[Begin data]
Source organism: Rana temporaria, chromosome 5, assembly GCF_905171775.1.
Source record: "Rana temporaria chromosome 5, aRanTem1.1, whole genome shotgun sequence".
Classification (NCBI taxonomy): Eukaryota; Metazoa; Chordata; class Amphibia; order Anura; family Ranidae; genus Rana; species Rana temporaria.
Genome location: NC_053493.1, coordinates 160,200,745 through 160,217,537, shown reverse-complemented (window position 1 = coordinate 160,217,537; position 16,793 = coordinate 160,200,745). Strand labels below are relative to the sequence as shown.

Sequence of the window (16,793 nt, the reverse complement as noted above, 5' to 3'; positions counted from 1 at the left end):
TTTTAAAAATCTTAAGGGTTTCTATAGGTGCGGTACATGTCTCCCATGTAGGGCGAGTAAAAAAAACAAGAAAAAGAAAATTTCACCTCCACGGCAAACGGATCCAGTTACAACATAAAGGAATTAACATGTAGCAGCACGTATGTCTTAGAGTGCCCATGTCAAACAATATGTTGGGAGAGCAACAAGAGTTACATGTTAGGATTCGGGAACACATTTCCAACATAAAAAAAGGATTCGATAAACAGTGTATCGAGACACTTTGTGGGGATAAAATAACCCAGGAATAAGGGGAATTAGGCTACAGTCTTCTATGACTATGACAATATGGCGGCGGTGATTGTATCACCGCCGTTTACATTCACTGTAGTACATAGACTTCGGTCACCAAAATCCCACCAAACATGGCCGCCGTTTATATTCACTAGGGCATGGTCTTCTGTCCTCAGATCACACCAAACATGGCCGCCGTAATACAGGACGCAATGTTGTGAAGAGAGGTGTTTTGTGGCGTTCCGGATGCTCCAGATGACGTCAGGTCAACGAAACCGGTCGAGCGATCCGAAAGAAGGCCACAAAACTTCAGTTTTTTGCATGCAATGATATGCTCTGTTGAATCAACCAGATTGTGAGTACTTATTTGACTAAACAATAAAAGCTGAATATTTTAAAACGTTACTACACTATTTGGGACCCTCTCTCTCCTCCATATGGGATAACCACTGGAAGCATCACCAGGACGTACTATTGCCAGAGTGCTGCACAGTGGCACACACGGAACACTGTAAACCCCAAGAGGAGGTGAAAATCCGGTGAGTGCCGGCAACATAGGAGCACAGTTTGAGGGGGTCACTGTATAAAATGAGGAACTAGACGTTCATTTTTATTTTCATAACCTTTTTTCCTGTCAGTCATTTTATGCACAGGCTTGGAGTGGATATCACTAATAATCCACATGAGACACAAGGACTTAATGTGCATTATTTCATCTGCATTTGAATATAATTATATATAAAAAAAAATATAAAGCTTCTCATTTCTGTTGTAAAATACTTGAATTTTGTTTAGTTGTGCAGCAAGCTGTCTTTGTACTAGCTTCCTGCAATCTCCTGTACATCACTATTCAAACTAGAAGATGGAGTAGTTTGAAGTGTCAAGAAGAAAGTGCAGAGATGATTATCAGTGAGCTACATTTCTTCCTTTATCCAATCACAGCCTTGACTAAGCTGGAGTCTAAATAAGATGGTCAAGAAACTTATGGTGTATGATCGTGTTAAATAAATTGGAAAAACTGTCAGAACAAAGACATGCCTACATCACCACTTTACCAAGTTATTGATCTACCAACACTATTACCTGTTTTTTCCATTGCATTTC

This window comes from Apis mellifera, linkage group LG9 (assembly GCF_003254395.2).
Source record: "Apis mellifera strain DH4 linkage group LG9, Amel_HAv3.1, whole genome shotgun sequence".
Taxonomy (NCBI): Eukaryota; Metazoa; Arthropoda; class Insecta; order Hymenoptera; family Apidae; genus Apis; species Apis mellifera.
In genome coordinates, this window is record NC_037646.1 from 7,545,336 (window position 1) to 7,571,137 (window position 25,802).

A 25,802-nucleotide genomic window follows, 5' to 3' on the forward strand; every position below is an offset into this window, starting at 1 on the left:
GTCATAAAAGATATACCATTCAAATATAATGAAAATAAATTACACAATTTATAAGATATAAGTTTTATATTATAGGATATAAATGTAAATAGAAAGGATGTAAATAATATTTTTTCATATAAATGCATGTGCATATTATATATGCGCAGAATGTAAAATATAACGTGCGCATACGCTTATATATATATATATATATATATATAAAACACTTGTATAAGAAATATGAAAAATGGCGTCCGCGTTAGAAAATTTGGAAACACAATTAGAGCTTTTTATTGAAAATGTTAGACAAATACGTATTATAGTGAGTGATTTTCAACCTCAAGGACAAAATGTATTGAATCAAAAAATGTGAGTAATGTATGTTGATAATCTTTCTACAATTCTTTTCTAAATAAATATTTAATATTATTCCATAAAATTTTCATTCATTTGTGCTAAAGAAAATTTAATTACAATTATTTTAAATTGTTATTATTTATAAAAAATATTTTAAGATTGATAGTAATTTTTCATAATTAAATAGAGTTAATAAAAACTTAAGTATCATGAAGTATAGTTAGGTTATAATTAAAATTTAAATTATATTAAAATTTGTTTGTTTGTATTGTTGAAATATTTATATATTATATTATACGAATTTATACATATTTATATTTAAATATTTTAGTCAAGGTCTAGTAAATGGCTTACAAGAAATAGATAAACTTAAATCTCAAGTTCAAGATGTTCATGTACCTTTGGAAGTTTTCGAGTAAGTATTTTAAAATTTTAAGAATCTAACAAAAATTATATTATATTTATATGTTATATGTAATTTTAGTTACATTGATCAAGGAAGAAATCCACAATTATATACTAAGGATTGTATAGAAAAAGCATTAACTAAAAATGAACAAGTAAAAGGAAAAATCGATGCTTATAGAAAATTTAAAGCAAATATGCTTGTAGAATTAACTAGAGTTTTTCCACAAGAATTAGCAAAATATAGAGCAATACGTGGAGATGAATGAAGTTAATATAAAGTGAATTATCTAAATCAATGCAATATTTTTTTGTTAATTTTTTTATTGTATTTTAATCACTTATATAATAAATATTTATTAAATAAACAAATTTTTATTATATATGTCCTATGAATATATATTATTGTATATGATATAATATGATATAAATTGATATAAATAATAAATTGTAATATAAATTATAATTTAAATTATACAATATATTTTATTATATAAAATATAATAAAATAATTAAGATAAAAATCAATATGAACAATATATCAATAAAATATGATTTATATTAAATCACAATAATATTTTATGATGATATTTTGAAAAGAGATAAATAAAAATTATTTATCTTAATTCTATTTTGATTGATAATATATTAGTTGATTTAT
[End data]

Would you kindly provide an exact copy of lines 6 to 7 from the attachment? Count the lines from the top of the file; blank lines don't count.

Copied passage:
TTTTAAAAATCTTAAGGGTTTCTATAGGTGCGGTACATGTCTCCCATGTAGGGCGAGTAAAAAAAACAAGAAAAAGAAAATTTCACCTCCACGGCAAACGGATCCAGTTACAACATAAAGGAATTAACATGTAGCAGCACGTATGTCTTAGAGTGCCCATGTCAAACAATATGTTGGGAGAGCAACAAGAGTTACATGTTAGGATTCGGGAACACATTTCCAACATAAAAAAAGGATTCGATAAACAGTGTATCGAGACACTTTGTGGGGATAAAATAACCCAGGAATAAGGGGAATTAGGCTACAGTCTTCTATGACTATGACAATATGGCGGCGGTGATTGTATCACCGCCGTTTACATTCACTGTAGTACATAGACTTCGGTCACCAAAATCCCACCAAACATGGCCGCCGTTTATATTCACTAGGGCATGGTCTTCTGTCCTCAGATCACACCAAACATGGCCGCCGTAATACAGGACGCAATGTTGTGAAGAGAGGTGTTTTGTGGCGTTCCGGATGCTCCAGATGACGTCAGGTCAACGAAACCGGTCGAGCGATCCGAAAGAAGGCCACAAAACTTCAGTTTTTTGCATGCAATGATATGCTCTGTTGAATCAACCAGATTGTGAGTACTTATTTGACTAAACAATAAAAGCTGAATATTTTAAAACGTTACTACACTATTTGGGACCCTCTCTCTCCTCCATATGGGATAACCACTGGAAGCATCACCAGGACGTACTATTGCCAGAGTGCTGCACAGTGGCACACACGGAACACTGTAAACCCCAAGAGGAGGTGAAAATCCGGTGAGTGCCGGCAACATAGGAGCACAGTTTGAGGGGGTCACTGTATAAAATGAGGAACTAGACGTTCATTTTTATTTTCATAACCTTTTTTCCTGTCAGTCATTTTATGCACAGGCTTGGAGTGGATATCACTAATAATCCACATGAGACACAAGGACTTAATGTGCATTATTTCATCTGCATTTGAATATAATTATATATAAAAAAAAATATAAAGCTTCTCATTTCTGTTGTAAAATACTTGAATTTTGTTTAGTTGTGCAGCAAGCTGTCTTTGTACTAGCTTCCTGCAATCTCCTGTACATCACTATTCAAACTAGAAGATGGAGTAGTTTGAAGTGTCAAGAAGAAAGTGCAGAGATGATTATCAGTGAGCTACATTTCTTCCTTTATCCAATCACAGCCTTGACTAAGCTGGAGTCTAAATAAGATGGTCAAGAAACTTATGGTGTATGATCGTGTTAAATAAATTGGAAAAACTGTCAGAACAAAGACATGCCTACATCACCACTTTACCAAGTTATTGATCTACCAACACTATTACCTGTTTTTTCCATTGCATTTC

This window comes from Apis mellifera, linkage group LG9 (assembly GCF_003254395.2).